Review: NuPrime Omnia WR-1 – Sometimes you just want to be able to enjoy your music without spending too much money. Streaming is the most appropriate way, because it gives access to music services, internet radio, your own stored music collection, Bluetooth or even a source such as a CD player. Being able to enjoy this does not always have to be in the most spectacular way, ‘good’ is sometimes ‘good enough’.
In the living room when streaming is done ‘on the side’, in a study where measures forced many people to sit for hours, in front of the kids, the kitchen or any other place in the house where music belongs. A small and handy device that will fulfill many wishes is the NuPrime Omnia WR-1. Neatly finished, separate power supply, mini display, an app for iOS and Android, what more could a person want?
NuPrime Omnia WR-1
The Omnia WR-1 can be used with Wi-Fi and wired ethernet. The latter is always my preference for a stable connection and fast registration, Wi-Fi functions excellently as later turned out. Each WR-1 can be paired with 7 brothers for multi-zone playback. The front of the Omnia WR-1 shows an eyelet for the included remote, a bright side-small OLED display and a single controller. Two antenna connections at the rear, line-out via RCA, coax S / PDIF out, Toslink in, analog in, USB for playing USB sticks, ethernet and a combined S / PDIF out – USB 5V power supply input. With the latter port, the Omnia WR-1 can either connect to a computer, possibly DAC or the separate power supply. The funny and handy thing about the WR-1 is that it can work both analog and digital and works as a preamplifier.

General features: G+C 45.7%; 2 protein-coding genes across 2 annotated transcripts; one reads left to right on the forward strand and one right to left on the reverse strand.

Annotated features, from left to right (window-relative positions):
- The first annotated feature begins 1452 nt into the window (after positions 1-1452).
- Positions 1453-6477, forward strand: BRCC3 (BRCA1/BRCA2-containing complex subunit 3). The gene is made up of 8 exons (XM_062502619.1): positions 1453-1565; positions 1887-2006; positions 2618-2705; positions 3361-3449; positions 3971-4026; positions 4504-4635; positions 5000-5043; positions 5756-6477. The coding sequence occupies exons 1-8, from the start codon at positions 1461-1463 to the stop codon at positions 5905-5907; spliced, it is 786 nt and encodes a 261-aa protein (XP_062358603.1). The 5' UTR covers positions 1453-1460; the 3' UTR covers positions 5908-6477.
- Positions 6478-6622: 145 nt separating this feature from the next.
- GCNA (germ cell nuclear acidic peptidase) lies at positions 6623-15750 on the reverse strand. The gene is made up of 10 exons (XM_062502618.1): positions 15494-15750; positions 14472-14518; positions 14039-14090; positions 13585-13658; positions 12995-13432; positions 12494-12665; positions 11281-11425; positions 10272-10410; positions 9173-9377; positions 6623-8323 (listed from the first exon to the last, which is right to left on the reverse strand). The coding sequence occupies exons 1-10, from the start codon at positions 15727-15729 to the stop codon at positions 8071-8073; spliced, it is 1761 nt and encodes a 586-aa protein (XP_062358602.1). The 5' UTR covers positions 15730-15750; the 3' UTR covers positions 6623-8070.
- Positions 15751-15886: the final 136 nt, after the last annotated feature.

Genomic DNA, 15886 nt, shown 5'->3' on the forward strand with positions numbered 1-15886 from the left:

You can build a system with two active speakers, or as in my case with a modest PrimaLuna tube power amplifier that is in the cabinet for these kinds of purposes. There is nothing in the way of using a NuPrime amplifier instead, a NAD, Rotel, Cambridge Audio, and if necessary a QUAD 303. Small, matching and attractive monitor loudspeakers are easy to buy. Rather without stands than a column model. Don’t get too far, the Omnia WR-1 is not a high-end solution, but a high-quality solution for the price, but now I’m getting ahead of myself. Cambridge Audio, if necessary a QUAD 303. Small, matching and attractive monitor loudspeakers are available for purchase. Rather without stands than a column model. Don’t get too far, the Omnia WR-1 is not a high-end solution, but a high-quality solution for the price, but now I’m getting ahead of myself. Cambridge Audio, if necessary a QUAD 303. Small, matching and attractive monitor loudspeakers are available for purchase. Rather without stands than a column model. Don’t get too far, the Omnia WR-1 is not a high-end solution, but a high-quality solution for the price, but now I’m getting ahead of myself.
NuPrime Omnia WR-1 specifications
- Online music via Tidal, Qobuz, Spotify Connect, TuneIn and more
- Download your own music via DNLA from a NAS up to 24bit / 192kHz PCM
- Re-stream from an analog or digital source
- AirPlay with which even Roon becomes available
- Optical in up to 24bit / 192kHz
- Coax out fixed at 16bit / 44.1kHz
- USB Pen drive up to 32GB of music
- EQ settings for loudness (3 positions), plus rock, pop, jazz and classic preset
- Online updates
- Own App for iOS and Android
- A weight of up to 250 grams!
- Dimensions without antenna of 14.5cm W x 10.5cm D x 3.5cm H
- Accessories in the box: power supply, USB cable, RCA-RCA and 3.5mm-RCA cable, AB and two antennas